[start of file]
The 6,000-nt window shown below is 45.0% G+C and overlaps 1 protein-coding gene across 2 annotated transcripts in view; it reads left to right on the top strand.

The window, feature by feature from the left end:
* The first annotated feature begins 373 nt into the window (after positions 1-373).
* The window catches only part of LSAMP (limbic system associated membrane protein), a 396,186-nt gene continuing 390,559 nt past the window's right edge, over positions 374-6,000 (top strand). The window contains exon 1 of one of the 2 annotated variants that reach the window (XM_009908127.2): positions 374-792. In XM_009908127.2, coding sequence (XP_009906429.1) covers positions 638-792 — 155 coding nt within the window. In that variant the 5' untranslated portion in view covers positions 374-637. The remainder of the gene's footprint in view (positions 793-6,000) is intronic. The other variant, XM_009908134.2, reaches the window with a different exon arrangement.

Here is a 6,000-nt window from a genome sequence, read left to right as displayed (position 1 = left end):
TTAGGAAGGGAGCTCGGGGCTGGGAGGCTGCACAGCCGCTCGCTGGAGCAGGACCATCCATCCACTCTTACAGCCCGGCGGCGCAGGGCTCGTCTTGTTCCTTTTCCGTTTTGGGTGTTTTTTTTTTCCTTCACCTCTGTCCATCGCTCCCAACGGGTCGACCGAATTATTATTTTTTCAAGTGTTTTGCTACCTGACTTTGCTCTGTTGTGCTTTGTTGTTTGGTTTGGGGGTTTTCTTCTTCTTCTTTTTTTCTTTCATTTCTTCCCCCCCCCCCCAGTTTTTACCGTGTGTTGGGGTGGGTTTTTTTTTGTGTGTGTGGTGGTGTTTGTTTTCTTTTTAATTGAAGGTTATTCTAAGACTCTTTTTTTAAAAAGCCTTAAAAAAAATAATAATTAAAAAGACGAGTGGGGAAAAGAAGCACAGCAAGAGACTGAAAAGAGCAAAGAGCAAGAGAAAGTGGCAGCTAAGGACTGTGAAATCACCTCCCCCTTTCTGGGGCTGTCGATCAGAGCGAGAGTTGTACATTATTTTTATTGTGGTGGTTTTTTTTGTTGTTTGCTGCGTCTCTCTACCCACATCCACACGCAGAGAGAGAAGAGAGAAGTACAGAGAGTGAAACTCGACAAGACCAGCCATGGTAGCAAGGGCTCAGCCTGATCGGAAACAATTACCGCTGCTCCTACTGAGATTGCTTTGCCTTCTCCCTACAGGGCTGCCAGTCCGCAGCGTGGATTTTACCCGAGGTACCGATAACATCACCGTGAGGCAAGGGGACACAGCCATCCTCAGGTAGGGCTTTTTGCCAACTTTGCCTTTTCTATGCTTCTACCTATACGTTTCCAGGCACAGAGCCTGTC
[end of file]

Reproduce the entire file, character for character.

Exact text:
The 6,000-nt window shown below is 45.0% G+C and overlaps 1 protein-coding gene across 2 annotated transcripts in view; it reads left to right on the top strand.

The window, feature by feature from the left end:
* The first annotated feature begins 373 nt into the window (after positions 1-373).
* The window catches only part of LSAMP (limbic system associated membrane protein), a 396,186-nt gene continuing 390,559 nt past the window's right edge, over positions 374-6,000 (top strand). The window contains exon 1 of one of the 2 annotated variants that reach the window (XM_009908127.2): positions 374-792. In XM_009908127.2, coding sequence (XP_009906429.1) covers positions 638-792 — 155 coding nt within the window. In that variant the 5' untranslated portion in view covers positions 374-637. The remainder of the gene's footprint in view (positions 793-6,000) is intronic. The other variant, XM_009908134.2, reaches the window with a different exon arrangement.

Here is a 6,000-nt window from a genome sequence, read left to right as displayed (position 1 = left end):
TTAGGAAGGGAGCTCGGGGCTGGGAGGCTGCACAGCCGCTCGCTGGAGCAGGACCATCCATCCACTCTTACAGCCCGGCGGCGCAGGGCTCGTCTTGTTCCTTTTCCGTTTTGGGTGTTTTTTTTTTCCTTCACCTCTGTCCATCGCTCCCAACGGGTCGACCGAATTATTATTTTTTCAAGTGTTTTGCTACCTGACTTTGCTCTGTTGTGCTTTGTTGTTTGGTTTGGGGGTTTTCTTCTTCTTCTTTTTTTCTTTCATTTCTTCCCCCCCCCCCCAGTTTTTACCGTGTGTTGGGGTGGGTTTTTTTTTGTGTGTGTGGTGGTGTTTGTTTTCTTTTTAATTGAAGGTTATTCTAAGACTCTTTTTTTAAAAAGCCTTAAAAAAAATAATAATTAAAAAGACGAGTGGGGAAAAGAAGCACAGCAAGAGACTGAAAAGAGCAAAGAGCAAGAGAAAGTGGCAGCTAAGGACTGTGAAATCACCTCCCCCTTTCTGGGGCTGTCGATCAGAGCGAGAGTTGTACATTATTTTTATTGTGGTGGTTTTTTTTGTTGTTTGCTGCGTCTCTCTACCCACATCCACACGCAGAGAGAGAAGAGAGAAGTACAGAGAGTGAAACTCGACAAGACCAGCCATGGTAGCAAGGGCTCAGCCTGATCGGAAACAATTACCGCTGCTCCTACTGAGATTGCTTTGCCTTCTCCCTACAGGGCTGCCAGTCCGCAGCGTGGATTTTACCCGAGGTACCGATAACATCACCGTGAGGCAAGGGGACACAGCCATCCTCAGGTAGGGCTTTTTGCCAACTTTGCCTTTTCTATGCTTCTACCTATACGTTTCCAGGCACAGAGCCTGTC